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The North Pole: A Trip to the Top of the World

12 min read

It's far from smooth sailing, but the epic journey to the North pole is richly rewarding. Those who make it join a select group of travellers who can say they've experienced 90 degrees North.

Passengers celebrate reaching the North Pole.

Two bundles of fur roll around together on the sea ice, playfully tugging at each other's necks. Standing on the bow of the ship, I'm near enough to hear the small grunts and growls coming from these spirited siblings.

Close behind, their mother watches her twin yearlings with what seems like a frustrated expression, as if she wants them to stop playing and concentrate. It's the mother polar bear's job to find food for her family in some of the most inhospitable places on Earth — in this case, the Russian Arctic.

“We've got an hour's journey before we reach the nuclear power plant,” Vadim, our local guide, informs us when we meet him at the airport. Not the usual opening gambit you expect to hear as your summer holiday gets underway — but this is about as far as you can get from a ‘standard' summer holiday.

It's July, and we're in Murmansk, Northwest Russia. On the flight from Helsinki earlier, we'd crossed over the Arctic Circle at 66.3 degrees North. From the window, I gazed down onto a vast wilderness, peppered with pine trees and innumerable ice-blue lakes. Between late April and October each year, the snow melts and frees this land from its icy grip.

I can't think of another place on earth where you could put such diverse, wide ranging personalities all together from all over the world and have them just mesh the way they do in the Polar Regions; expeditions truly bring out the best in everyone. - Dani Plumb, North Pole passenger

An hour after leaving the airport, our coach arrives at the Port of Murmansk. It's actually 18C today but even the warm tones of the bright sunshine can't cover up the Soviet bleakness of this place. The port is home to Russia's fleet of nuclear-powered icebreakers. It's here we'll join our ship, 50 Years of Victory — the most powerful icebreaker in the world today. During the long, dark winter months, when the sea ice advances to capture Russia's massive Arctic coastline, she keeps the shipping lanes open for trade, leading flotillas of ships between the ports of the Northeast Passage. However, in the brief summer, when the ice has retreated, it becomes the only ship to take tourists to the geographic North Pole.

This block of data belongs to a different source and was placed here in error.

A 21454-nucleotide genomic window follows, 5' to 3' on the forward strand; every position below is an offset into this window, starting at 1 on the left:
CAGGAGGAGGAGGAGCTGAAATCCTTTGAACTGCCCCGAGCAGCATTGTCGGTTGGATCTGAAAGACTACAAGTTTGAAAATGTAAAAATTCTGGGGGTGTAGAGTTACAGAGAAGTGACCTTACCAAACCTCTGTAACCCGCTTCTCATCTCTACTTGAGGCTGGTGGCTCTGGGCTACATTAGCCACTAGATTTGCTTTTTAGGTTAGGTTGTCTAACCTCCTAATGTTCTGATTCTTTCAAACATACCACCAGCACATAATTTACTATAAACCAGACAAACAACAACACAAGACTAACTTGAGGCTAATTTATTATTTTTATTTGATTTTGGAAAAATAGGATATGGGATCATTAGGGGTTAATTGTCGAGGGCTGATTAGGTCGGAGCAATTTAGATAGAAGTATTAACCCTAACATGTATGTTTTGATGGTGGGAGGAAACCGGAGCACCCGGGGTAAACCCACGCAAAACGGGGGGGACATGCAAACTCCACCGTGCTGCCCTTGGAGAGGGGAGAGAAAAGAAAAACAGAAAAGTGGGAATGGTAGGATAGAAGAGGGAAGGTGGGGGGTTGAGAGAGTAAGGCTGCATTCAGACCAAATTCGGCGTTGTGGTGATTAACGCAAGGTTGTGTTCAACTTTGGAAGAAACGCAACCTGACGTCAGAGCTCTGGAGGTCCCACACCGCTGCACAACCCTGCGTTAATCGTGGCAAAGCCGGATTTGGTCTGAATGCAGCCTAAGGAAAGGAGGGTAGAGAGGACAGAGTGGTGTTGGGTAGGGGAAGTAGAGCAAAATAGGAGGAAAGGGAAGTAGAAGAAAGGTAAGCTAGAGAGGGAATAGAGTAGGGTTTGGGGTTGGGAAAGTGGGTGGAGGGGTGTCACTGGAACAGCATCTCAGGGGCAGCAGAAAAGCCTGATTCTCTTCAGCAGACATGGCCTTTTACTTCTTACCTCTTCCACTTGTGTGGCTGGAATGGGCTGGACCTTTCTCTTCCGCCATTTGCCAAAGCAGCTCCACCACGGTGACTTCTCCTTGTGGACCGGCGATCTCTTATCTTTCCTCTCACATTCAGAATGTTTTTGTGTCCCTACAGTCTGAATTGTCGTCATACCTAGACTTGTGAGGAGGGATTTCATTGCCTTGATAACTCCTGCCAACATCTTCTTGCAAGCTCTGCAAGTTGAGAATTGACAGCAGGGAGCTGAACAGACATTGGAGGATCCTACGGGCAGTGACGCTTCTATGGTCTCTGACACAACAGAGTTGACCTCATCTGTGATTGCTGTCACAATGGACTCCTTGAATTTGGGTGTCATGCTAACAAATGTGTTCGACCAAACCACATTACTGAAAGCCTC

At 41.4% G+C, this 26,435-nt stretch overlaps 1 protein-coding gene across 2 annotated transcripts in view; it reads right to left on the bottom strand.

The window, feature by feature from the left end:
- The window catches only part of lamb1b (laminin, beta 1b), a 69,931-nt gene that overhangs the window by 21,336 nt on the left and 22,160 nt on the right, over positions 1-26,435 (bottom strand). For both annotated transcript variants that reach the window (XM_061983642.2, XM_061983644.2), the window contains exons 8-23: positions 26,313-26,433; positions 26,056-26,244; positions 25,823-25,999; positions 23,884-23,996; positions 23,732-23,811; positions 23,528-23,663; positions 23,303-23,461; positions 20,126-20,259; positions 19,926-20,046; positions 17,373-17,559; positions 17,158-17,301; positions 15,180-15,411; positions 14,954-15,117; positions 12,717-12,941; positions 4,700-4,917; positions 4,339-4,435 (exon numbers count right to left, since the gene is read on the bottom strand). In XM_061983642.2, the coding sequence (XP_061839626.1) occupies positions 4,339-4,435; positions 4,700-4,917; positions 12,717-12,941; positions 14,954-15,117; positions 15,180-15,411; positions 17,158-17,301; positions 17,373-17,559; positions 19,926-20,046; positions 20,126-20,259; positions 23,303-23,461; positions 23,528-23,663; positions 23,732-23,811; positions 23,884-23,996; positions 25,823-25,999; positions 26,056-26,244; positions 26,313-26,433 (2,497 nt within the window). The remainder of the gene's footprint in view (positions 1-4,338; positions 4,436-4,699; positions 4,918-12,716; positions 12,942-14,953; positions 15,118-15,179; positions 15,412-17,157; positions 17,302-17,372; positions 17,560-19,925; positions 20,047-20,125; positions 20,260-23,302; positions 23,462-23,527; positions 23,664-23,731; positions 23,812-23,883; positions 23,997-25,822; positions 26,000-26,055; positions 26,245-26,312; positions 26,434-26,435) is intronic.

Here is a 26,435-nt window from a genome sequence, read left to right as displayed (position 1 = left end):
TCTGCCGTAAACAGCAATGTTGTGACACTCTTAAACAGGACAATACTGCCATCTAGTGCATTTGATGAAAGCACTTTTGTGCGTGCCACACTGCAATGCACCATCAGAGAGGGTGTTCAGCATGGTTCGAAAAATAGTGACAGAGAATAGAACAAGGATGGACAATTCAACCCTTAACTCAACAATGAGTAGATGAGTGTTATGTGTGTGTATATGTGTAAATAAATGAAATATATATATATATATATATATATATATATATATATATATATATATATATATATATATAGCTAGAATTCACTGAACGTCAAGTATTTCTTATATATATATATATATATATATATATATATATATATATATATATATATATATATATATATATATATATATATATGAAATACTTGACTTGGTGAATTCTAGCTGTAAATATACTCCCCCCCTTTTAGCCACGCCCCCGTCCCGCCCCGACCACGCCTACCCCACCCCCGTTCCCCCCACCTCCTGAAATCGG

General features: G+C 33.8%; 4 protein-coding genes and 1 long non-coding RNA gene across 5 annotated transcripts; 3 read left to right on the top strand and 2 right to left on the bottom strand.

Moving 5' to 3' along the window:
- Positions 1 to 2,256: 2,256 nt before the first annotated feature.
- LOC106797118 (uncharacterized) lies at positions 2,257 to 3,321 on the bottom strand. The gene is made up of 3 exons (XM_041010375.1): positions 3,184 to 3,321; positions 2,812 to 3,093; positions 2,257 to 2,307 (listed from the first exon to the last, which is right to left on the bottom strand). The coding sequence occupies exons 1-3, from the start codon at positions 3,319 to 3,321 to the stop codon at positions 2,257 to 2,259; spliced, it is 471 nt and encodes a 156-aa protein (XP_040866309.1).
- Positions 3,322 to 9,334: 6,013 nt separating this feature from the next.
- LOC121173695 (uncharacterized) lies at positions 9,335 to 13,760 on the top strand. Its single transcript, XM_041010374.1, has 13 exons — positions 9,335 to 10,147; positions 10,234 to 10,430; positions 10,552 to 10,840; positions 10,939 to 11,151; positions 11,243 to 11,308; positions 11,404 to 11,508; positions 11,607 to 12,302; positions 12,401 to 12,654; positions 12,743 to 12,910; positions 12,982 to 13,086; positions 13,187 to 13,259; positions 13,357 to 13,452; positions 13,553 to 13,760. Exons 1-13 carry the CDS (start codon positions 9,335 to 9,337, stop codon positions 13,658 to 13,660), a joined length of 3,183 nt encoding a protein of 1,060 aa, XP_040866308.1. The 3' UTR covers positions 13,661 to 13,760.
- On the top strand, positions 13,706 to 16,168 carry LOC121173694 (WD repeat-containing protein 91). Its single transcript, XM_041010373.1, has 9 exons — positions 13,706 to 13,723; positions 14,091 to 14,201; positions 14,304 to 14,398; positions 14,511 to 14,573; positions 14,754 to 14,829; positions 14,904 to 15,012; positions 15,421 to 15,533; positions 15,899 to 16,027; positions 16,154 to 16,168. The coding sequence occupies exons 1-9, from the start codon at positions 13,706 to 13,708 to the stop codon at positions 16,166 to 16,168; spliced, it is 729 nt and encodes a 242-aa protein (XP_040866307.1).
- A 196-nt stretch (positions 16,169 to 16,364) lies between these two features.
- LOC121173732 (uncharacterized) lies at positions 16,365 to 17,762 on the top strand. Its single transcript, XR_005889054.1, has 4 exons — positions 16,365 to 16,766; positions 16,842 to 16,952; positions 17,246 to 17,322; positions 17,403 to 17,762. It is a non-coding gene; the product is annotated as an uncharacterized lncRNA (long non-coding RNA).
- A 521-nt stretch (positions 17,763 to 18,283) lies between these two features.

As a military facility, the port is also home to nuclear submarines. Vadim makes it quite clear photography is strictly prohibited. Before entering the quayside, our passports and visas are checked by two stern-looking military men in green uniforms. From my seat at the front of the coach, I look up to find a handgun in a hip holster right in my face. Next, the coach moves into a double-doored compound where sniffer dogs and men with mirrors on long sticks check for explosives. Finally, it's time to board.

The 50 Years of Victory typically makes five two-week expeditions during the mid-summer. I'm travelling with polar specialist Quark, which currently offers two or three trips a season, with just over 100 guests per adventure. The ship's Russian crew remain on board, doubling up in cabins to allow space for polar tourists.

At 8pm, when the tide allows, the huge mooring ropes are finally pulled in and we move from the dockside. For such a bulky ship, she sails gently and smoothly into the fjord, bathed in soft, low, Arctic sunlight. We pass many ships, including the Arktica, which, in 1977, became the first surface ship to reach the North Pole. As the ship heads out of the mouth of the fjord, we steer due north and quickly leave the last vestiges of coastline behind. I stand on the ship's bow looking out to sea, filled with excitement. We're going out there, into a world of adventure, an almost mythical place of no fixed physical location.

Passengers celebrate reaching 90 degrees North with an optional hot air balloon ride over the ice.

Passengers celebrate reaching 90 degrees North with an optional hot air balloon ride over the ice.

The next day is a sea day, filled with briefings and tasks such as boot and parka distribution. We also formally start the lecture programme that'll run throughout the trip. Many of the international expedition team are specialists in different fields of polar science. There's an ornithologist, a geologist, a marine biologist and a conservation specialist. We're also lucky enough to have Dr Huw Lewis-Jones, a particularly charismatic historian, on board. Huw is the son-in-law of the British polar explorer Sir Wally Herbert, who in 1969 became the first person to be fully recognised for walking to the North Pole. While I knew plenty about Scott and Amundsen's race for the South Pole, I knew very little about the battle for 90 degrees North.